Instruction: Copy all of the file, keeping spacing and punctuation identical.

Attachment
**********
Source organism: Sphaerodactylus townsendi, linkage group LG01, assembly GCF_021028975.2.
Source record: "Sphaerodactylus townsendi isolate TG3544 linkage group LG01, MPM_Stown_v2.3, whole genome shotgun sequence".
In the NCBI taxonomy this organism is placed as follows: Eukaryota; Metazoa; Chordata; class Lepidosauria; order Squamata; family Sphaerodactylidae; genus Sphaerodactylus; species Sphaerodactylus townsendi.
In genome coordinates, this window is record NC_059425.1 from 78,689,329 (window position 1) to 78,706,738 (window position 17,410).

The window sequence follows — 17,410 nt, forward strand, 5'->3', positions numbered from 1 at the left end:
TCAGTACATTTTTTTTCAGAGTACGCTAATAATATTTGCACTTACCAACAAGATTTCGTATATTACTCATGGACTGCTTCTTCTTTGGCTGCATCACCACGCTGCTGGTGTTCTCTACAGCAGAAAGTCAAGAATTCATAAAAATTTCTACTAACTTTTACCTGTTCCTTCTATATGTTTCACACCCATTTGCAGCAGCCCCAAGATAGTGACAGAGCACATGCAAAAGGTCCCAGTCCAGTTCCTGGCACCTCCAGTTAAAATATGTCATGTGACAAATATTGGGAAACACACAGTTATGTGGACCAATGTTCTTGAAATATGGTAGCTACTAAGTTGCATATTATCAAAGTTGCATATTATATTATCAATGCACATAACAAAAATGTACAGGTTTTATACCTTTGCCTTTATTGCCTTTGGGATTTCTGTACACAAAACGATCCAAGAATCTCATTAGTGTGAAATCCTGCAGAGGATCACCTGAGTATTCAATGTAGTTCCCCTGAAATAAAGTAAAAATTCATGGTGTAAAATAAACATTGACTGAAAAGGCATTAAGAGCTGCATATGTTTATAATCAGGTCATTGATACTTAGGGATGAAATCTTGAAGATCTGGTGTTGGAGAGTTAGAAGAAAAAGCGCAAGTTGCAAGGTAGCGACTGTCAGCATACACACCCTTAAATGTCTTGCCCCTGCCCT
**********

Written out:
Source organism: Sphaerodactylus townsendi, linkage group LG01, assembly GCF_021028975.2.
Source record: "Sphaerodactylus townsendi isolate TG3544 linkage group LG01, MPM_Stown_v2.3, whole genome shotgun sequence".
In the NCBI taxonomy this organism is placed as follows: Eukaryota; Metazoa; Chordata; class Lepidosauria; order Squamata; family Sphaerodactylidae; genus Sphaerodactylus; species Sphaerodactylus townsendi.
In genome coordinates, this window is record NC_059425.1 from 78,689,329 (window position 1) to 78,706,738 (window position 17,410).

The window sequence follows — 17,410 nt, forward strand, 5'->3', positions numbered from 1 at the left end:
TCAGTACATTTTTTTTCAGAGTACGCTAATAATATTTGCACTTACCAACAAGATTTCGTATATTACTCATGGACTGCTTCTTCTTTGGCTGCATCACCACGCTGCTGGTGTTCTCTACAGCAGAAAGTCAAGAATTCATAAAAATTTCTACTAACTTTTACCTGTTCCTTCTATATGTTTCACACCCATTTGCAGCAGCCCCAAGATAGTGACAGAGCACATGCAAAAGGTCCCAGTCCAGTTCCTGGCACCTCCAGTTAAAATATGTCATGTGACAAATATTGGGAAACACACAGTTATGTGGACCAATGTTCTTGAAATATGGTAGCTACTAAGTTGCATATTATCAAAGTTGCATATTATATTATCAATGCACATAACAAAAATGTACAGGTTTTATACCTTTGCCTTTATTGCCTTTGGGATTTCTGTACACAAAACGATCCAAGAATCTCATTAGTGTGAAATCCTGCAGAGGATCACCTGAGTATTCAATGTAGTTCCCCTGAAATAAAGTAAAAATTCATGGTGTAAAATAAACATTGACTGAAAAGGCATTAAGAGCTGCATATGTTTATAATCAGGTCATTGATACTTAGGGATGAAATCTTGAAGATCTGGTGTTGGAGAGTTAGAAGAAAAAGCGCAAGTTGCAAGGTAGCGACTGTCAGCATACACACCCTTAAATGTCTTGCCCCTGCCCT